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THE LONG @ TIMES SQUARE PHOTO © THE REVERIE SAIGON THE LEADING HOTELS OF THE WORLD

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LOTHAR PEHL

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WELCOME PAVILION PHOTO © SOORI BALI THE LEADING HOTELS OF THE WORLD


EXTRAORDINARY ITALIAN BY ALFREDO RUSSO

“The platform of initial success is the concept and the value that is provided�

Hotel chains create unique customer profiles, how are hoteliers delivering a personalised guest experience? Where hotel chains have an ability to create customer profiles, their success resides in their loyalty program and recognition of individual guests, group bookings and event capacity. Different populations patronize a restaurant for a specific reason that needs to be understood. Customer loyalty data indicates not only spending patterns but allow to identify trends and respond. However, not every hotel puts resources aside to effectively analyse data and market their restaurants to their loyalty members. The ultimate risk is that hotels accumulate data for sake of data and commence pricing for discounts. Many companies try to enrol more members every day and every year. For me that is possibly the wrong approach. I believe quality data from those few return guests will be a better way to engage. As guests allow us to use their data, we are authorized to communicate directly. This is where organizational structures and work process structures need to align with guest expectation. The platform of initial success is the concept and the value that is provided. From there on a restaurant must stay relevant. In this I see a green field opportunity for hoteliers.

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LOTHAR PEHL

COTTA RESTAURANT PHOTO © SOORI BALI THE LEADING HOTELS OF THE WORLD

How hotels can compete and win with food & beverage operations? The right concept for the hotels brand and location combine with an offering that is relevant to the audience. Think of it this way. For a hotel in a business district, there is likely a market for a restaurant offering fast luncheon, eat in or take out have an offer for Happy hour post offices close. In a resort destination guests will have more time and emphasis shifts towards dinner. In any case, environment, brand, value proposition and the right concept will invite guests to experience your offer. As Hotels start to think of guests as individual “would like to have” relationships, services and offerings change. We want to welcome guests as friends that have come to our house and join us for a good time with a meal. Hotels should find it easy to create experiences that are authentic to the property and include talking points for guests to take home and more importantly, talk positively to friends and over social media and then come back.

STAY PHOTO © SIGNIEL SEOUL THE LEADING HOTELS OF THE WORLD

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R&J ITALIAN LOUNGE & RESTAURANT PHOTO © THE REVERIE SAIGON THE LEADING HOTELS OF THE WORLD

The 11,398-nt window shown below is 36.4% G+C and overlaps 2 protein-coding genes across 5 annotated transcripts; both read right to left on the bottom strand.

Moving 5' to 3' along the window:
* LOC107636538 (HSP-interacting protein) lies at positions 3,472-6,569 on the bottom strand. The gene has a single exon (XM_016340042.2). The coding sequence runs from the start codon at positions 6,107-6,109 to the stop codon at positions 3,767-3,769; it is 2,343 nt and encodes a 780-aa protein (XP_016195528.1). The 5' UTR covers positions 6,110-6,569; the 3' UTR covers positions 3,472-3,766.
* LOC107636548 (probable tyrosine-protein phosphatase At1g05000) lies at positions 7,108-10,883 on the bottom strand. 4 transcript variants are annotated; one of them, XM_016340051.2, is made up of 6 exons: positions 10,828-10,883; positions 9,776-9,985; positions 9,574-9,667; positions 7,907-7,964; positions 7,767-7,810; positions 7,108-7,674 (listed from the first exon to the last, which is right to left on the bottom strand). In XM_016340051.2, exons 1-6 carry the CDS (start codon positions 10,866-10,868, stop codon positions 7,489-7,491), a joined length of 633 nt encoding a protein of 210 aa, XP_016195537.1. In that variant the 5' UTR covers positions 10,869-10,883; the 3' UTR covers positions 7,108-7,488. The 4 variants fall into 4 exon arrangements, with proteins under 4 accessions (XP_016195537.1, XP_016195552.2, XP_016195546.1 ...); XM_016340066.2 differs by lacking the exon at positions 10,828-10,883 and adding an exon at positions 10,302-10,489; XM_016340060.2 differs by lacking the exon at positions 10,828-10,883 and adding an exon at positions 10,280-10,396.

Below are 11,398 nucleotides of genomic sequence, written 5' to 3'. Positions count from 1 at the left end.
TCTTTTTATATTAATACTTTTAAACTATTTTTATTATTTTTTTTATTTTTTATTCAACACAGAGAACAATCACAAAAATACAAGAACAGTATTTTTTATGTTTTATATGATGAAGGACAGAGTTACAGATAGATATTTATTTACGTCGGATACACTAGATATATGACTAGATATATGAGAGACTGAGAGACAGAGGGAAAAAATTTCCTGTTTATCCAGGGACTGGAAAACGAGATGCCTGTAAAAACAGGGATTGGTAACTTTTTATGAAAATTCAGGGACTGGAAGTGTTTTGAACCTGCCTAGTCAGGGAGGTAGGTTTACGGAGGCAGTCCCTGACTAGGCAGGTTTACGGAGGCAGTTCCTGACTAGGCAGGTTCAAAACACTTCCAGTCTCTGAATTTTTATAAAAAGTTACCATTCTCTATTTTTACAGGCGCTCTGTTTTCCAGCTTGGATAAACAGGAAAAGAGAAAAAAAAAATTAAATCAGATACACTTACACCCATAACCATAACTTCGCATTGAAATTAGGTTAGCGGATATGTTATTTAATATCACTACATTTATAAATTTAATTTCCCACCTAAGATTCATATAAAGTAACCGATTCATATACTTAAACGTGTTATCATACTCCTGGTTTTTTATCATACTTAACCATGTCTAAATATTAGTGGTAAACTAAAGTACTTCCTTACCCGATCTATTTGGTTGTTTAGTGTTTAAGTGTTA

EXTRAORDINARY ITALIAN BY ALFREDO RUSSO

THE LOUNGE PHOTO © SIGNIEL SEOUL THE LEADING HOTELS OF THE WORLD

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LOTHAR PEHL

ALFREDO RUSSO - DOLCE STIL NOVO RAVIOLI DI MAGRO

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ALFREDO RUSSO - DOLCE STIL NOVO ZUPPA DI FAGIOLI E PESCE


EXTRAORDINARY ITALIAN BY ALFREDO RUSSO

Italian food offers ability to use local regional ingredients because there is no “one single Italian cuisine”

THE FRANKLIN RESTAURANT BY ALFREDO RUSSO OCTOPUS AND POTATO

Your thoughts about Italian cuisine around the world…

Fresh, regional, simplicity, quality produce, natural taste, refinement through herbs, paired with a beverage. Unique and pleasing to the palette, Italian cuisine is seasonal and honest. Professionals such as Alfredo are few. I compare them with artists that work through and with their senses. They have the ability to understand how ingredients react and combine before they are come together on the plate. They also know that food makes us happy. Good food that is. One goes dining when hungry, looking for that crunchy, sweet, sour, spicy, herbal, refreshing and warming sensation that tingles our senses and makes us chew one more time, taste one more fork or spoon.

ALFREDO RUSSO - DOLCE STIL NOVO PAPPARDELLE CARBONARA

For me Italian food is also affordable. How often did I encounter restaurants that serve you the most exotic and most distant ingredients that one can get? They are not fresh, create negative environmental impacts and become expensive. Italian food offers ability to use local regional ingredients because there is no “one single Italian cuisine”. This opens the door to chefs to think and engage around them self. And here comes an added benefit about Italian dining. It entices to share and to invite family and friends to join me for good food and paired beverages. The perfect platform the lift our spirit with good conversation and friendship. THE FRANKLIN RESTAURANT BY ALFREDO RUSSO CASSATA SICILIANA